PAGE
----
An estimated 500 million images are captured every day, but less than 5 percent end up on major photo sharing sites. Uploading photos is not the easiest task and most photos are locked into a specific photo sharing service and have all rights reserved licenses. Jean-Marie Hullot, wants to liberate photos from silos and offer news ways to organize and discover images.
The former CTO of NeXT and Apple's application division, Hullot showed off fotonauts,a kind of Wikipedia for photos at TechCrunch50. Currently in private beta for Windows and Mac users, the Web application stores 1080p thumbnails of photos from major services and provides synchronization of photos across multiple services. As a result, fotonauts allows users to share, remix and reuse and enrich images across multiple services, Hullot said. Fotonauts includes an event stream for people or albums a user is following, and a drag and drop facility for moving image into different albums.
But Hullot isn't satisfied just to create an collaboration environment for images. "We have one goal--create a great search engine," he said.
At the core of fotonauts' search engine effort is tagging that comes from adding relevant content, such as maps and Wikipedia content, to images and albums and applying tags from other services. Fotonauts also created its own ranking algorithm, ImageRank, which combines tags and usage data to deliver the most relevant results. But, search won't be very effective until fotonauts reaches a critical mass of users.
The same goes for the business model. Hullot said that users will be creating content useful for the whole community, and like Wikipedia, fotonauts could offer contextual advertising as well as product placement. "We know lots of things about what users like. For instance, if person interested in cars, we have an event streams and we are very graphically oriented and Toyota could push an image into the event stream or add it into a widget," Hullot said.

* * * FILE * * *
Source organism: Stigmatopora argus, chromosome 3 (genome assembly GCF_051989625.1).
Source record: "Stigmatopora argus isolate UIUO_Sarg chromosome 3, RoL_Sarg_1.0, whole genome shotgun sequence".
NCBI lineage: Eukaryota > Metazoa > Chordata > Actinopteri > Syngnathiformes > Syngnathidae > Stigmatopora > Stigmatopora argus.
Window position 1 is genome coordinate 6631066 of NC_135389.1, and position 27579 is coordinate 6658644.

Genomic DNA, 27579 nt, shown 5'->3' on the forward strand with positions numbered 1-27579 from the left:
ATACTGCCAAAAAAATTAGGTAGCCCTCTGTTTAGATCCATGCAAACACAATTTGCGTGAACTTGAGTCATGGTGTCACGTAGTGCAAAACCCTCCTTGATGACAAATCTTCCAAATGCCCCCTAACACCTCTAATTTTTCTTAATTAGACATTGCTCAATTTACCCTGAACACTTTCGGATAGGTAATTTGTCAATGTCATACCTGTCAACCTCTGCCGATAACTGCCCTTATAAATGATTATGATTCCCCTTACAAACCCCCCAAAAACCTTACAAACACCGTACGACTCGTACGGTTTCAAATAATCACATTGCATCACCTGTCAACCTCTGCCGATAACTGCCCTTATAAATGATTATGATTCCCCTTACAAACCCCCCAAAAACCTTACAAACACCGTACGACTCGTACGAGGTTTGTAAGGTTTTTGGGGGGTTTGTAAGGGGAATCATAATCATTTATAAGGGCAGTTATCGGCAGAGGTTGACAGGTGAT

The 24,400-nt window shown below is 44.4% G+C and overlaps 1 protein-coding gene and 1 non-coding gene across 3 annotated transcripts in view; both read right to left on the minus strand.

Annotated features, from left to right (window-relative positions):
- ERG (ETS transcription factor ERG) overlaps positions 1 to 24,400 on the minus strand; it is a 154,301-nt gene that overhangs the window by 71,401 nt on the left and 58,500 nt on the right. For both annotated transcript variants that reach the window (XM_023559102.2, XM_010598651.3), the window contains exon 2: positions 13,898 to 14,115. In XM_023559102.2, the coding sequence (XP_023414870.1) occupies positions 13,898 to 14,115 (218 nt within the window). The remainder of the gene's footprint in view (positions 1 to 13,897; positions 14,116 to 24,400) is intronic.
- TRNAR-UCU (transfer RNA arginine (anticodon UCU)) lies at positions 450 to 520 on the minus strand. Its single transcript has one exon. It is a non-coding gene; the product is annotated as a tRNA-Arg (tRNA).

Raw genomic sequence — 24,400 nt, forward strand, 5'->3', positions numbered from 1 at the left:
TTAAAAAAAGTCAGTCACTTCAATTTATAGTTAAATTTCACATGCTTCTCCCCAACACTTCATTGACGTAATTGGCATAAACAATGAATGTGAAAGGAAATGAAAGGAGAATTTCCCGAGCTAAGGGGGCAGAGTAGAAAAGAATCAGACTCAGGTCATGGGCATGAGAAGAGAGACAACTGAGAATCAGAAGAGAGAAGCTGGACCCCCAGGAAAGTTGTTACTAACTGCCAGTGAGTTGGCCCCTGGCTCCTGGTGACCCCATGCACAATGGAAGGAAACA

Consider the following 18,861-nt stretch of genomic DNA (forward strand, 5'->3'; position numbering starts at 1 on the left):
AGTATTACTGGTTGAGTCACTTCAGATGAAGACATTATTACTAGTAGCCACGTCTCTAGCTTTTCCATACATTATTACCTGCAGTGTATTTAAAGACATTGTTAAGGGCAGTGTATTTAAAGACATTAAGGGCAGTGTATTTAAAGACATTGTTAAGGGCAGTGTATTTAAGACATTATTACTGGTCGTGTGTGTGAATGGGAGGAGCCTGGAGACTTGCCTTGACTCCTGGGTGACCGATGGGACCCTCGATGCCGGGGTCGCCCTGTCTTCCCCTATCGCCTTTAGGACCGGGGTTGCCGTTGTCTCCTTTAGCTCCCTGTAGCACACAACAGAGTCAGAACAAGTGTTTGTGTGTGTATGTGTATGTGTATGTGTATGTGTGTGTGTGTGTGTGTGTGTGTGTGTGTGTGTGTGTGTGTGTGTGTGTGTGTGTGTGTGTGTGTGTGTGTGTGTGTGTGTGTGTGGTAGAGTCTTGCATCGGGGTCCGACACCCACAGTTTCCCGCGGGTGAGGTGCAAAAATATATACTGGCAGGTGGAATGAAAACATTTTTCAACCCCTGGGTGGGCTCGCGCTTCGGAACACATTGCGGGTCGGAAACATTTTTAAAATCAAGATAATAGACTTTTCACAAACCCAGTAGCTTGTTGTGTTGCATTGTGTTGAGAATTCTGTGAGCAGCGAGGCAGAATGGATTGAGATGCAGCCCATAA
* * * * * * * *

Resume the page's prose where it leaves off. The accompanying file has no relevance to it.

In addition, fotonauts public albums can be turned into widgets and easily distributed to any Web page. Fotonauts provides a unique URL for each album for sharing.
Fotonauts has received $2.3 million in funding, from Ignition Parnters, Banexi Capital, SoftTech and Digital Garage, as well as from angel investors.
"Fundamentally, a lot has been done in the photo space in last 4 to 5 years, but no one has built a proper photo search that is one or two times better than Google's search," fotonaut investor Jeff Clavier of SoftTech told me. "The fotonauts feature set allows individuals to collaborate and take the world's pictures from Flickr, Picasa and other services and create structured datasets with metadata. When you have tens of thousands of photos organized and structured by people, you have a huge dataset, which also becomes an index--a Wikipedia of photos."
Clavier said that Hullot's track record gave him a lot of confidence in the future of fotonauts. Indeed, fotonauts has a better shot at going into orbit than most startups on the stage at the TechCrunch50.